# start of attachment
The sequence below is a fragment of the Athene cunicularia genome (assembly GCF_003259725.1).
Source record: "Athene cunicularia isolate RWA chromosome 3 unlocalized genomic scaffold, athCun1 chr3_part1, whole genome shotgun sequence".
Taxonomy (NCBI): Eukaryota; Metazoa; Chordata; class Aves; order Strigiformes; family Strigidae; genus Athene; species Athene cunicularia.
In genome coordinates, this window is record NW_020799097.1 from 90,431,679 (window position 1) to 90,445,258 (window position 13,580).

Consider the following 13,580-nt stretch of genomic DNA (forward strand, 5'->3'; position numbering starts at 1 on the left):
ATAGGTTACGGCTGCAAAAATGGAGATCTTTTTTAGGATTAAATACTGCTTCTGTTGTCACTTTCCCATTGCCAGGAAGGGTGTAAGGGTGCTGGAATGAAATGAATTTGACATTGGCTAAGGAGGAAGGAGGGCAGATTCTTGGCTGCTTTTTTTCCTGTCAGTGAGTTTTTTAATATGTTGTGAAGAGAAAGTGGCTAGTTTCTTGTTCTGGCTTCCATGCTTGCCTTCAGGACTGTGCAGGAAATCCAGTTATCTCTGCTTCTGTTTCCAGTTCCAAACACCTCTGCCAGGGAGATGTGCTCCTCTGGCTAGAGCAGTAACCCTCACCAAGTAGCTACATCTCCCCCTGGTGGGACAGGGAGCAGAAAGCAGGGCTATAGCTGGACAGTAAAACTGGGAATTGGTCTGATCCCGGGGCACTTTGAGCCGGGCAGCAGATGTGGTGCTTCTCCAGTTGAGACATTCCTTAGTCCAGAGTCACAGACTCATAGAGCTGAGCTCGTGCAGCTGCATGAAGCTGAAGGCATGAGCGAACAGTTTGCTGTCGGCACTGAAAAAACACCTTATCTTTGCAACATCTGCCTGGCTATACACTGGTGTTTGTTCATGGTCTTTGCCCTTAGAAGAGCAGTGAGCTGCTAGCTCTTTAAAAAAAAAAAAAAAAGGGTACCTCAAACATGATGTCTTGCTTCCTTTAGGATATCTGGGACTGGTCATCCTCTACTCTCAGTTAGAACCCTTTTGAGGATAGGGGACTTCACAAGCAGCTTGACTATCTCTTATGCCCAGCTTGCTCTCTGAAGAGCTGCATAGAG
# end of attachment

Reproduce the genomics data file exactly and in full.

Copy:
The sequence below is a fragment of the Athene cunicularia genome (assembly GCF_003259725.1).
Source record: "Athene cunicularia isolate RWA chromosome 3 unlocalized genomic scaffold, athCun1 chr3_part1, whole genome shotgun sequence".
Taxonomy (NCBI): Eukaryota; Metazoa; Chordata; class Aves; order Strigiformes; family Strigidae; genus Athene; species Athene cunicularia.
In genome coordinates, this window is record NW_020799097.1 from 90,431,679 (window position 1) to 90,445,258 (window position 13,580).

Consider the following 13,580-nt stretch of genomic DNA (forward strand, 5'->3'; position numbering starts at 1 on the left):
ATAGGTTACGGCTGCAAAAATGGAGATCTTTTTTAGGATTAAATACTGCTTCTGTTGTCACTTTCCCATTGCCAGGAAGGGTGTAAGGGTGCTGGAATGAAATGAATTTGACATTGGCTAAGGAGGAAGGAGGGCAGATTCTTGGCTGCTTTTTTTCCTGTCAGTGAGTTTTTTAATATGTTGTGAAGAGAAAGTGGCTAGTTTCTTGTTCTGGCTTCCATGCTTGCCTTCAGGACTGTGCAGGAAATCCAGTTATCTCTGCTTCTGTTTCCAGTTCCAAACACCTCTGCCAGGGAGATGTGCTCCTCTGGCTAGAGCAGTAACCCTCACCAAGTAGCTACATCTCCCCCTGGTGGGACAGGGAGCAGAAAGCAGGGCTATAGCTGGACAGTAAAACTGGGAATTGGTCTGATCCCGGGGCACTTTGAGCCGGGCAGCAGATGTGGTGCTTCTCCAGTTGAGACATTCCTTAGTCCAGAGTCACAGACTCATAGAGCTGAGCTCGTGCAGCTGCATGAAGCTGAAGGCATGAGCGAACAGTTTGCTGTCGGCACTGAAAAAACACCTTATCTTTGCAACATCTGCCTGGCTATACACTGGTGTTTGTTCATGGTCTTTGCCCTTAGAAGAGCAGTGAGCTGCTAGCTCTTTAAAAAAAAAAAAAAAAGGGTACCTCAAACATGATGTCTTGCTTCCTTTAGGATATCTGGGACTGGTCATCCTCTACTCTCAGTTAGAACCCTTTTGAGGATAGGGGACTTCACAAGCAGCTTGACTATCTCTTATGCCCAGCTTGCTCTCTGAAGAGCTGCATAGAG